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MARCH 3, 1993

:. Thelatest tillns, records and· gigs:revi·ewed and previewed


, · ~qJlllt~~~e-rx~fl.;t~f~·w:~h--

tiful Fashion shpw pictures inside

Plus an inter·\'iew with Da\'id lcke- is he off his bike'?


hat's how much a room will cost per week in the new residences STUDENT Union officials have branded University figures "disgusting" which show that rent for a room in the new residences will be charged at £43.50 per week. This is ten pounds higher than other single-room campus resi· dences, according to a form distributed to many Undergraduates last Friday, and more than double the price of a shared study-bedroom at Fifers Lane. Sabbaticals elect, Lizzi Watson Jacqui Mackay, claim it wiU a divide between students those who can afford to pay, and ..those who cannot. Said Lizzi: "People just can't

TilE STUDENT Union will be controlled by four women Sabbatical Oficers next year, for the first time in UEA's history. More than I ,100 students voted in the Elections last Thurs. day, compared to last year's poor turnout of 800. Shelley Wright had a clear run for Welfare Officerwith her 803 votes to 255 for Re-open Nominations (RON). Shelley said she felt "elated and overjoyed" and explained that although she was initially

bouts. During Week 7, the police could be seen searching both


bring changes. I'm really opti· mistic but also very aware of just how much work it involves. I've seen how many hours Richard has put in and I know it's going to be a big committment". A small number of students ranaRe-openNominationscampaign for the post ofCommwti· cations Officer because they felt "dissatisfied with the choice of candidates on offer". Three of the 'dissidents' included Paul Harrison, Ex-Soci-

the Broad and the surrounding woodland. Initial searches ~ncentrated on a sonar scan Qf the lake, but later in the week, frogmen were called in to step up the search. Inspector Stephen Halstead <>f the Norfolk Constabulary ·d that although Cbristopher d his cash card in his posssion, no money bad been ovedfromhisaccolUll ln..t> stead could also confinn t no clothing was missing m Christopher' s room on orfolk Terrace. The Dean of Students, Dr 'ff Matheson, is keen ·to mphasise the nature of hristopher' s disappearance, d strongly discounts notions qf either suicide or foul play. "His case is being treated ¥ that of a missing person, ~d his parents are in contact with the Dean of Student's office every day. They are ob-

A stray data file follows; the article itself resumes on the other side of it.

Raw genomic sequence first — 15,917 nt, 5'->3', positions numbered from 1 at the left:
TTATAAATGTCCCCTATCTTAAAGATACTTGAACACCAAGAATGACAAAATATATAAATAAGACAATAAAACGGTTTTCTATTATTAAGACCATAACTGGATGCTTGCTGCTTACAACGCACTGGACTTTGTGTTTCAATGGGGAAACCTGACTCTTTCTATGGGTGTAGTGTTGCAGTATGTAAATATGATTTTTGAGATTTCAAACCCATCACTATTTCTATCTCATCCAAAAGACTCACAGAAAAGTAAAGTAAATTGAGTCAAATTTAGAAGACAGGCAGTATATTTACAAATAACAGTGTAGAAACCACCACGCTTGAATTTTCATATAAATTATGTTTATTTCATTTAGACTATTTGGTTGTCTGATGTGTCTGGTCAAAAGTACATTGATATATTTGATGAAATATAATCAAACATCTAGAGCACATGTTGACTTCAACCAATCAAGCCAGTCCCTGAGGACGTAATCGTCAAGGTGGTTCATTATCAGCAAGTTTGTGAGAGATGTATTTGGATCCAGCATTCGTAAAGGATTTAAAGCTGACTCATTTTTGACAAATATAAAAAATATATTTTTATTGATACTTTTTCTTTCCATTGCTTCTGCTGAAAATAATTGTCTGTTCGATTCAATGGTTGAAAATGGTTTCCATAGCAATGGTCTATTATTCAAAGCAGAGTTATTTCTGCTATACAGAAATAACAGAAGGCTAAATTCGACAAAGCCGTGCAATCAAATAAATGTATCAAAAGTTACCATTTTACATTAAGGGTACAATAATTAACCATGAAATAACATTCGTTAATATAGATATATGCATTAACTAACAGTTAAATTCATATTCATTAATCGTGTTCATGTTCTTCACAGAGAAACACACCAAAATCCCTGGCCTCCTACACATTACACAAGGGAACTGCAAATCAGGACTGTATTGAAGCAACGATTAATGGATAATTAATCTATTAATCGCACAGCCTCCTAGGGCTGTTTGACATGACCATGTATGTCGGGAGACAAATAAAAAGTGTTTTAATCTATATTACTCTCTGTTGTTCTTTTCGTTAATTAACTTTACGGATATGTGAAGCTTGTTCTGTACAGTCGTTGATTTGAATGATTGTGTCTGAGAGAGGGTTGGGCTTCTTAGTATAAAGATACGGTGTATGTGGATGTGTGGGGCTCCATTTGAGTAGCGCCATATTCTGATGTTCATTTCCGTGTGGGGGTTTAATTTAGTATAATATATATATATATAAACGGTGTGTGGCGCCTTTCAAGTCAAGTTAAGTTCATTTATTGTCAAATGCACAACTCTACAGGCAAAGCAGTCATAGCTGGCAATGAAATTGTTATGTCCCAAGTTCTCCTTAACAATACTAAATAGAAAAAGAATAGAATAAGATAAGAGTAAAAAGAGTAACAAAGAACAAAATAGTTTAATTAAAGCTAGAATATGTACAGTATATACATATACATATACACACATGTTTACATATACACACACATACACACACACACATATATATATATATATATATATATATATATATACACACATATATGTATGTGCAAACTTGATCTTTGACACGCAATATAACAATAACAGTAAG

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upsetaboutthenumberofRONs, she wtderstood that "a lot of peoplewantedRON so that there would be a fairer contest, because I was the only candidate". Annie Hillyer, standing for Academic Officer, won by a large majority of 676 to Bill Abraham's 326. She was ''particularly happy that it was such a good turnout, and a good, clean campaign." And she added, "The good turnout shows the apathetic student is not as apathetic as all that". "The proportion of votes that



afford that sort of money, a lot of prospectuses show how much the rent is, and people will not come to UEA ifthey see that the bedrooms are £43.50 - it's only a bedroom with a bathroom." And she attacked the University for not listening to the results ofan accommodation survey,carried out two years ago, which asked students whether they would be prepared to pay more for en-suite rooms. For although many students replied they would, the extra charge is double that which was pre-

All women-win in Sab elections By Gill Fenwick

UEA STUDENT, Cbrlstopber Moloney, bas been missing for 22 days - be was last seen in tbe early bours of February 7. Since the 3rd year MI1I student's disappearance became apparent, the University and the police have been /working in close co-operation

I got, I take as a mandate to push forward the aims of my manifesto. I want to hear from anyone \\bo has any problems", she said Next year's Finance Officer willbeLizzi Watson, who gained 600 votes to Brett Antill's 435. SaidLizzi, "I'm really, really pleased. It was a very good cam· paign, but hard worlc." Brettcommented, "Obviously I was disappointed with the result, but it was a good clean campaign and I enjoyed it." Despite the exit polls by Livewire, the campus radio station, showing that Steven Scales

had 'won' the Communications Officer' s position, the official result was that Jacqui Mackay won by 525 votes to Steven's 445 and Jenny Witt' s 181 after the third stage of counting. Jacqui admitted "I was convinced I'd lost because of the Exit polls, so I went home very upset. Then I had a phone call saying I'd won -I burst into tears and came back into University to get really drunk. I'm absolutely thrilled". She continued, "I feel really positive about next year, I think we can all work together and


Concrete, Wednesday, March 3, 1993

Women win